Kidney Failure supplements
Kidney Failure

  • Chinese herbalists have relied on rhubarb rhizomes and roots for thousands of years. The rhizomes and roots contain powerful anthraquinones and tannins that act as stimulant laxatives and astringents, respectively. In traditional Chinese medicine, rhubarb is also used to treat gastric ulcers, chronic renal (kidney) failure, and pregnancy-induced hypertension (high blood pressure), pre-eclampsia and eclampsia. European herbalists have recommended rhubarb as a laxative, diuretic, and to treat kidney stones, gout (foot inflammation), and liver diseases. Externally, it is recommended to heal skin sores and scabs. The current practice of using rhubarb to treat cancer (as an ingredient in the herbal Essiac® formula) lacks the support of controlled clinical trials. However, rhubarb is being tested for multiple other conditions, including hyperlipidemia (high cholesterol) and obesity. Use for gingivitis, chronic renal failure and upper gastrointestinal bleeding seem to be the most promising, although more research should be done in these areas, specifically with rhubarb as a monotherapy.
    Source:NaturalStandard
  • Cordyceps sinensis , the Cordyceps species most widely used as a dietary supplement, naturally grows on the back of the larvae of a caterpillar from the moth Hepialus armoricanus Oberthur found mainly in China, Nepal, and Tibet. The mycelium invades the caterpillar and eventually replaces the host tissue. The stroma (fungal fruit body) grows out of the top of the caterpillar. The remaining structures of the caterpillar along with the fungus are dried and sold as the dietary supplement cordyceps. Commonly known as "dong chong xia cao" (summer-plant, winter-worm) in Chinese, cordyceps has been used as a tonic food in China and Tibet and has been used as a food supplement and tonic beverage among the rich because of its short supply due to over harvesting. It is also an ingredient in soups and other foods used traditionally in Chinese medicine for thousands of years helping debilitated patients recover from illness. Cordyceps is used therapeutically for asthma, bronchitis, chemoprotection, exercise performance, hepatitis B, hepatic cirrhosis, hyperlipidemia (high cholesterol), as an immunosuppressive agent, and in chronic renal failure. The fungus became popular in 1993 when two female Chinese athletes, who admitted using cordyceps supplements, beat the world records in the track and field competition at the Stuttgart World Championships for the 1,500-, 3,000-, and 10,000-meter runs. The women were drug tested for any banned substances such as steroids and were negative. Their coach attributed the performance to the cordyceps supplementation.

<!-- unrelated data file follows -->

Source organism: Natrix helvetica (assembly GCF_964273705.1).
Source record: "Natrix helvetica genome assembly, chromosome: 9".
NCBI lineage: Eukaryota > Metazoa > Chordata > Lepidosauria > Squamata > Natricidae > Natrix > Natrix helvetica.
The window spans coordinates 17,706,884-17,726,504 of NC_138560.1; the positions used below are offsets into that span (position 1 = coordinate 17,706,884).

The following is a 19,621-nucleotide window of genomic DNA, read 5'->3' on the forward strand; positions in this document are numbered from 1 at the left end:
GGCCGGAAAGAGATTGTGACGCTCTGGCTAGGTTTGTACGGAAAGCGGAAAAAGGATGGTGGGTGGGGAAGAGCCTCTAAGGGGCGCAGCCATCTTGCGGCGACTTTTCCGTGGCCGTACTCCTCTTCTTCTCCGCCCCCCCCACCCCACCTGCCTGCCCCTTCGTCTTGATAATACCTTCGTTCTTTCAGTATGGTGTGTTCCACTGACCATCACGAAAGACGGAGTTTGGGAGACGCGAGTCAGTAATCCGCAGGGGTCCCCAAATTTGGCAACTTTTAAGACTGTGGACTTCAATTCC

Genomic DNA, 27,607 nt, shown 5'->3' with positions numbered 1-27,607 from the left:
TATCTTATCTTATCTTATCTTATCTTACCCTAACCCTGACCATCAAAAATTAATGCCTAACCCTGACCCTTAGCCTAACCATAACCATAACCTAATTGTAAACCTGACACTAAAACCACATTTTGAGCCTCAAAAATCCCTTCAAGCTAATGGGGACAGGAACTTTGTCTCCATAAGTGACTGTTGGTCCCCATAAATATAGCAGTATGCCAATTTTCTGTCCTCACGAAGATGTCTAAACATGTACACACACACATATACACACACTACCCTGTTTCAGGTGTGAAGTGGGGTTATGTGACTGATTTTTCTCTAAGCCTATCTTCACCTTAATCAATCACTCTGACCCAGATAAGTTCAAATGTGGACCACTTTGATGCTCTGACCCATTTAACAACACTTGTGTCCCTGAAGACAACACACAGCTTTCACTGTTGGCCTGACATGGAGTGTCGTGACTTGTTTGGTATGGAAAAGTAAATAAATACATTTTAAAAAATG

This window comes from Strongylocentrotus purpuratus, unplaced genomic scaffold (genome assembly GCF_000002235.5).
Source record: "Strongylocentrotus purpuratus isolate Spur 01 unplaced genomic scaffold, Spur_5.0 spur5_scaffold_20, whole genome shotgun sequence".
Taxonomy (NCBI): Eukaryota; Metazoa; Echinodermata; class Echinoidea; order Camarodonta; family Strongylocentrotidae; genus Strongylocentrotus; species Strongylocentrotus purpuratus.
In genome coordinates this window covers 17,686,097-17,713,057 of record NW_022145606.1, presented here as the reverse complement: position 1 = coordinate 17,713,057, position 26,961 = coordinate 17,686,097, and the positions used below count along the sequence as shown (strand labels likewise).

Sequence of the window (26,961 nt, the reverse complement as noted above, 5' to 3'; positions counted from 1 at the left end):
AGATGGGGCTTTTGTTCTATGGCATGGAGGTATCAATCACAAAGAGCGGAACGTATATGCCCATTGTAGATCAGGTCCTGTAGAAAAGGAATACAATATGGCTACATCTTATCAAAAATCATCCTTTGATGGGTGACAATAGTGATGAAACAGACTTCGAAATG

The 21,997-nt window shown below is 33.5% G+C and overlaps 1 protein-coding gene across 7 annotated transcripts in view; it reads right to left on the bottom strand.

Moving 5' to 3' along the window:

Source:NaturalStandard
  • Coenzyme Q10 (CoQ10) is produced by the human body and is necessary for the basic functioning of cells. CoQ10 levels are reported to decrease with age and to be low in patients with some chronic diseases such as heart conditions, muscular dystrophies, Parkinson's disease, cancer, diabetes, and HIV/AIDS. Some prescription drugs may also lower CoQ10 levels. Levels of CoQ10 in the body can be increased by taking CoQ10 supplements, although it is not clear that replacing "low CoQ10" is beneficial. CoQ10 has been used, recommended, or studied for numerous conditions, but remains controversial as a treatment in many areas.
    Source:NaturalStandard
  • Astragalus products are derived from the roots of Astragalus membranaceus or related species, which are native to China. In traditional Chinese medicine, astragalus is commonly found in mixtures with other herbs, and is used in the treatment of numerous ailments, including heart, liver, and kidney diseases, as well as cancer, viral infections, and immune system disorders. Western herbalists began using astragalus in the 1800s as an ingredient in various tonics. The use of astragalus became popular in the 1980s based on theories about anti-cancer properties, although these proposed effects have not been clearly demonstrated in reliable human studies. Some medicinal uses of astragalus are based on its proposed immune stimulatory properties, reported in preliminary laboratory and animal experiments, but not conclusively demonstrated in humans. Most astragalus research has been conducted in China, and has not been well designed or reported. Gummy sap (tragacanth) from astragalus is used as a thickener in ice cream, an emulsifier, a denture adhesive, and an anti-diarrheal agent.
    Source:NaturalStandard
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